This Q&A between Time and Madeline Albright is just beautiful:
Should the U.S. have invaded Iraq?
I always believed Saddam has the kind of record that justifies taking action. I didn’t see Saddam as an imminent threat, which is where I parted company with them … I think the whole thing has been mishandled.
Has the war made the problem of terrorism better or worse?
The Administration immediately tied Sept. 11 to Saddam. They said, basically, that Saddam and Iraq were a hotbed of terrorism. While I had many criticisms of Saddam, that’s not the way I saw it. But now Iraq is in fact a breeding ground for terrorists.
What should the U.S. do next?
Frankly, if there was a President Gore, we wouldn’t be in this particular mess. But we are, and we cannot fail. I very much hope there will be a U.N. resolution that makes clear the U.S. has military command but that would set up a U.N. high representative to coordinate the political and humanitarian things the U.N. does very well.
Frankly, if my aunt had testicles she would be my uncle. You- bad voters- see what happens when you don’t vote for Democrats?
Francis W. Porretto
You’d think a woman nominally smart enough to be made Secretary of State would have enough mental horsepower to realize that Iraq:
1) Was crawling with terrorists before Operation Iraqi Freedom, because Saddam Hussein tolerated it;
2) Is crawling with terrorists today, after Operation Iraqi Freedom, because the Bush Administration has deliberately lured them there, in rational preference to having them here.
But Madeleine Albright never did strike me as the brightest bulb on the tree.
Iraq may (or may not) have been “crawling with terrorists: they were NOT the source of the 9/11 hijackers. That would be Saudi Arabia. Let’s try not to forget that.
Francis W. Porretto
Oh, no argument, John. But there were satellite-verified al-Qaeda training camps in Western Iraq, and a completely overt linkage between Saddam and Palestinian terrorism. By my admittedly unquantified standards, that qualifies as “crawling.” The situation today sort of speaks for itself.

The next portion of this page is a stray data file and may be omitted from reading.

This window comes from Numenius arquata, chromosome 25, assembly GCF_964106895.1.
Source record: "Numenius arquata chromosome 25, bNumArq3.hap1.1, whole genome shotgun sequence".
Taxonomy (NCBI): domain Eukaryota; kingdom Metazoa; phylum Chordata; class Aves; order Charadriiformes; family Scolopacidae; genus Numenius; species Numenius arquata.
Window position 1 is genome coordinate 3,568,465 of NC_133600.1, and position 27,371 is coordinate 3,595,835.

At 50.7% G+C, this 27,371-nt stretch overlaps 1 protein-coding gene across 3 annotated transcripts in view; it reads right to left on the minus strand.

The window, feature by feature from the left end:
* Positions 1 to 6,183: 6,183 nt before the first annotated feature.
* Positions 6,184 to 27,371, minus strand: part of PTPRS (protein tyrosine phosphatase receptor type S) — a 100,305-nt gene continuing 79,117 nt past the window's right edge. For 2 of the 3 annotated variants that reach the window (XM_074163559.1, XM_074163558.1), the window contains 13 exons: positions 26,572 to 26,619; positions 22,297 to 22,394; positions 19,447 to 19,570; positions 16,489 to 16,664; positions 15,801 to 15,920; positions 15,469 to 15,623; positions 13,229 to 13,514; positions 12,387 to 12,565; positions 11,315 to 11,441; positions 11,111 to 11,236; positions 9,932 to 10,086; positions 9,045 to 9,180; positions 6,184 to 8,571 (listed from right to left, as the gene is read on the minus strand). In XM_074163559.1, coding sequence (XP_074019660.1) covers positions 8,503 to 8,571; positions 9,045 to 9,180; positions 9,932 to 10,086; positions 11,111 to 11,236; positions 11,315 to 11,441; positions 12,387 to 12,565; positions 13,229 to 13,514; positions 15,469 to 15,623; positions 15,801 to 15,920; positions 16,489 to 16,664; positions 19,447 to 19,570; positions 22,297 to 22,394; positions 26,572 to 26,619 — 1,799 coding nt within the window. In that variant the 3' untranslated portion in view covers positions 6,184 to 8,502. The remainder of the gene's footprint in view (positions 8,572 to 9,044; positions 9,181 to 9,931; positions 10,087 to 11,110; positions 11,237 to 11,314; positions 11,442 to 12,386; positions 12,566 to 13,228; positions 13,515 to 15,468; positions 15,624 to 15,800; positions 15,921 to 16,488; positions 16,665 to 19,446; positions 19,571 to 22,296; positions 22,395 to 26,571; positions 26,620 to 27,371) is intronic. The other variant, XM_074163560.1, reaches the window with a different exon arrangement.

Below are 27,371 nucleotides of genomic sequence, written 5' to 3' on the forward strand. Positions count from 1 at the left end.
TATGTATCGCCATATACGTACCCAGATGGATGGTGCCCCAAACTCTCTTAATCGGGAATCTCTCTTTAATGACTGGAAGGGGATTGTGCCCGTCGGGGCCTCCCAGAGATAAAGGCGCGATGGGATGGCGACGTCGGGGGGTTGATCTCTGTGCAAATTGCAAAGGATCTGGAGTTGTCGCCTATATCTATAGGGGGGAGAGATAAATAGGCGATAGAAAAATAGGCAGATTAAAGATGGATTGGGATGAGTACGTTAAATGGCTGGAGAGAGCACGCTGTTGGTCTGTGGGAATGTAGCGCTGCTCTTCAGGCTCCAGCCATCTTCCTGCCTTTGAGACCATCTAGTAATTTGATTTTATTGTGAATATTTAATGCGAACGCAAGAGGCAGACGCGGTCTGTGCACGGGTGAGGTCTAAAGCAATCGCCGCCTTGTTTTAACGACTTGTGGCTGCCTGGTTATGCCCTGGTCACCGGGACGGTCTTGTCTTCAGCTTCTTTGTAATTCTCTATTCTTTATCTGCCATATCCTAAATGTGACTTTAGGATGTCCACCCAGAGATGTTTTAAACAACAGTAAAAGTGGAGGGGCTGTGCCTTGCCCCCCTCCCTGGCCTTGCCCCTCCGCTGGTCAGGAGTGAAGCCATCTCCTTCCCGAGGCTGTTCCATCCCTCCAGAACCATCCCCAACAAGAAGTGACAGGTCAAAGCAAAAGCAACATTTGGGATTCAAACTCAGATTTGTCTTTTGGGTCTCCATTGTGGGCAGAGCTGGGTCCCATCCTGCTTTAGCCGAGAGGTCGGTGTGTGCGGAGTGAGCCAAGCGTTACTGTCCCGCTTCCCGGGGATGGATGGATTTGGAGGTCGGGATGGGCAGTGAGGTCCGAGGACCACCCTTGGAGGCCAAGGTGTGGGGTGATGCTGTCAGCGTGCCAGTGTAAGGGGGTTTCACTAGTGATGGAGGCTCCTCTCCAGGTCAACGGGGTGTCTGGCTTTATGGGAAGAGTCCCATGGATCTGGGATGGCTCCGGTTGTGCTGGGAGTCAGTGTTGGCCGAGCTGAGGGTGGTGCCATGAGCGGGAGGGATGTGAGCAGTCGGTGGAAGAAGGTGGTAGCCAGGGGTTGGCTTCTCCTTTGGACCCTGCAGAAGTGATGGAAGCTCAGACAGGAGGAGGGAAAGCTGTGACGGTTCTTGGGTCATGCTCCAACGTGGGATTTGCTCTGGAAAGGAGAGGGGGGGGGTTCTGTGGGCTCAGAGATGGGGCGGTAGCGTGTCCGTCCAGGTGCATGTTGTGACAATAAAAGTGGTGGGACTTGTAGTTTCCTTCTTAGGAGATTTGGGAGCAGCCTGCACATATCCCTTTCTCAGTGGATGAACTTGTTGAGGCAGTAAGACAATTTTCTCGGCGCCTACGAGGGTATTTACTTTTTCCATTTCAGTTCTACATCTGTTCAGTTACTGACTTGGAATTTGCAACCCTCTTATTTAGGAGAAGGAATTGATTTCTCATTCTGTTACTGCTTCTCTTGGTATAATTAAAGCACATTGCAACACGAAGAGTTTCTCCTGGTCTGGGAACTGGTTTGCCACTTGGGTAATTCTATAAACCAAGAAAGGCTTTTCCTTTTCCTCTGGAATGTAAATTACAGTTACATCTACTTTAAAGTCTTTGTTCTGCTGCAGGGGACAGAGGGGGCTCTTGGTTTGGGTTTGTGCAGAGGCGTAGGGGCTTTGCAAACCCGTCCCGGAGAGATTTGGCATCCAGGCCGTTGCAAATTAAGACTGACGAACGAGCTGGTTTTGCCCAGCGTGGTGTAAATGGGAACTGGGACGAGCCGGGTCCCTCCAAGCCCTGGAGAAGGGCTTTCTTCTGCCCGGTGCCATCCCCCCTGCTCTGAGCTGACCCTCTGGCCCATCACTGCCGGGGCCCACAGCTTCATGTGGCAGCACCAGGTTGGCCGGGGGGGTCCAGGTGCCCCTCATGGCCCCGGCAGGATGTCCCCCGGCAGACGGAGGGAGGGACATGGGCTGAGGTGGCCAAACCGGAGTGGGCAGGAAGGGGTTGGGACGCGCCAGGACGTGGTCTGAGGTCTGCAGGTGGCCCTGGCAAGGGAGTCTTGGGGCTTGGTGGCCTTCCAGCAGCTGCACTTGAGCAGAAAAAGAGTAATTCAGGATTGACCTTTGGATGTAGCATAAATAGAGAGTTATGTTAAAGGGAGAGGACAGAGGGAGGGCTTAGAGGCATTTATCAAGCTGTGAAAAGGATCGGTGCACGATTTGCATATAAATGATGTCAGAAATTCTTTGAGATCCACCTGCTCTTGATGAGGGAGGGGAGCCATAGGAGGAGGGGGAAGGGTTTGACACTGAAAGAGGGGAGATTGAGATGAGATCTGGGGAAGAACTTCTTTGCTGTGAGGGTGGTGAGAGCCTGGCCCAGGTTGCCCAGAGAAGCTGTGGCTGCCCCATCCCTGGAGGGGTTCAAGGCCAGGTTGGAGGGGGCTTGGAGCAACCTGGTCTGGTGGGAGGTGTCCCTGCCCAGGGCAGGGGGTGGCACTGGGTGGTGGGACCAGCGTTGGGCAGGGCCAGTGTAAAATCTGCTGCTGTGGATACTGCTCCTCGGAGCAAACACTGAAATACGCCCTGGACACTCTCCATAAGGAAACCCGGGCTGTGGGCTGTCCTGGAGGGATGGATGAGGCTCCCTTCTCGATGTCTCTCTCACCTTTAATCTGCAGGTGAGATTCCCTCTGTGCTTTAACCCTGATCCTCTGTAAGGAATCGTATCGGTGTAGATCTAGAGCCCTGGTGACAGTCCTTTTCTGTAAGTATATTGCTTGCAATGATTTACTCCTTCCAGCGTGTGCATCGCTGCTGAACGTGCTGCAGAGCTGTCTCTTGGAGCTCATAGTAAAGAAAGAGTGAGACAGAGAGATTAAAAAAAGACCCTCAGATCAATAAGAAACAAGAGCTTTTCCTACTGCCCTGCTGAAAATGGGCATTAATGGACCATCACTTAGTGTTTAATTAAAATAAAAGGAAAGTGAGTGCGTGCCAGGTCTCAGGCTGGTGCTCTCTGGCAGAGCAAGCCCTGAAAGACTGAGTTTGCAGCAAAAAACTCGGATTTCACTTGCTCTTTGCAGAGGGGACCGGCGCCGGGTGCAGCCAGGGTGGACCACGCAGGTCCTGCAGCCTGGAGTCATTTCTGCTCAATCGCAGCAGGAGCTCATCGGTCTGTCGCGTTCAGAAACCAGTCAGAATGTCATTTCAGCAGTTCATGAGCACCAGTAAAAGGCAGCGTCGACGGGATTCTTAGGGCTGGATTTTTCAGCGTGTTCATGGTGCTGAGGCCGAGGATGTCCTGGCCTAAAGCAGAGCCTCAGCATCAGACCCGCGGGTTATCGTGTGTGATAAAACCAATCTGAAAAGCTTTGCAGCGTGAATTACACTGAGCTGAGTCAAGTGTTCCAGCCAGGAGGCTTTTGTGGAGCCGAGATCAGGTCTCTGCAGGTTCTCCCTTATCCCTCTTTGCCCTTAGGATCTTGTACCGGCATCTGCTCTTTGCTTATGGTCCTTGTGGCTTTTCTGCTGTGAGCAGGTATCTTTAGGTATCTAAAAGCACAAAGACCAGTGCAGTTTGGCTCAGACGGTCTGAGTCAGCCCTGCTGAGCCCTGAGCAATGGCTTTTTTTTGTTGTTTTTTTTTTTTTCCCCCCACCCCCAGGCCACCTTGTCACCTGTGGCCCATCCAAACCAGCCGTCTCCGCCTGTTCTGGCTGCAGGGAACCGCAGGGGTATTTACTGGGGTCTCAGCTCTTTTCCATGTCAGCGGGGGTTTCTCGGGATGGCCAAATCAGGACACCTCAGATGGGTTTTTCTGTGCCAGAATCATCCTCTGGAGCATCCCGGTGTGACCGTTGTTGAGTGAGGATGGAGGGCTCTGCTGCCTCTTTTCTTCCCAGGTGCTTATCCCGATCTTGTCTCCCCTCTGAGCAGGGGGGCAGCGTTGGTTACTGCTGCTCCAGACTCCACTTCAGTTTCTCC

Due respect, but the voters did vote for Democrats.
Albright is too funny. Let’s see, on the Democrats’ watch we had:
1) The first WTC bombing;
2) the cut and run from Somalia, which did more to embolden terrorists and thugs against the US than anything in our recent history;
3) The bombing of Khobar Towers;
4) The bombing of embassies in Kenya and Tanzania;
5) the USS Cole bombing;
6) AND the inexplicable refusal to go after bin Laden…
All of which, IMO, led to the 9/11
attacks. I don’t think any sane person really takes Albright too seriously.
You know, before I opened up comments I thought to myself “I bet Kimmitt’s posted some of the same old drivel to the effect that Bush stole the election”. Sometimes being right is just devoid of all pleasure.
To be fair, though, voters did vote for _a_ Democrat in a slightly higher proportion than they voted for his Republican opponent. Just not in Florida. And I hope I don’t need to remind Mr. Kimmitt of the role the nationwide popular vote plays in the election of a President.
Oh, and John? When your page popped up, the first thing my eyes locked on was “and Madeleine Albreit is just beautiful.” That rocked me back a step or two, let me tell you.
You failed to mention the very best part of the interview:
Q: Bush’s foreign policy started as “Anything But Clinton” in almost every area
Yes, because Reagan and Bush never trained Islamist militants or gave arms to Saddam Hussein or pulled out of Beirut…
Yes, that’s right, Oliver – America has bloody hands and screwed up during Republican administrations, so we deserve every bit of blowback that comes our way when we decide to correct our mistakes. Christ on a crutch, tell the DNC to give you better talking points, will you?
No, doof, I’m illustrating that our foreign policy has been bad under both parties – not the GOP talking point that everything was hunkydory until Clinton was elected. Of course, they don’t seem to be getting the message in DC. Instead, they’re making all new mistakes.
Odd, Oliver, you don’t “illustrate” that until after you get called for your frothings.
I referred, of course, to the popular vote — which, of course, was of academic, rather than political interest.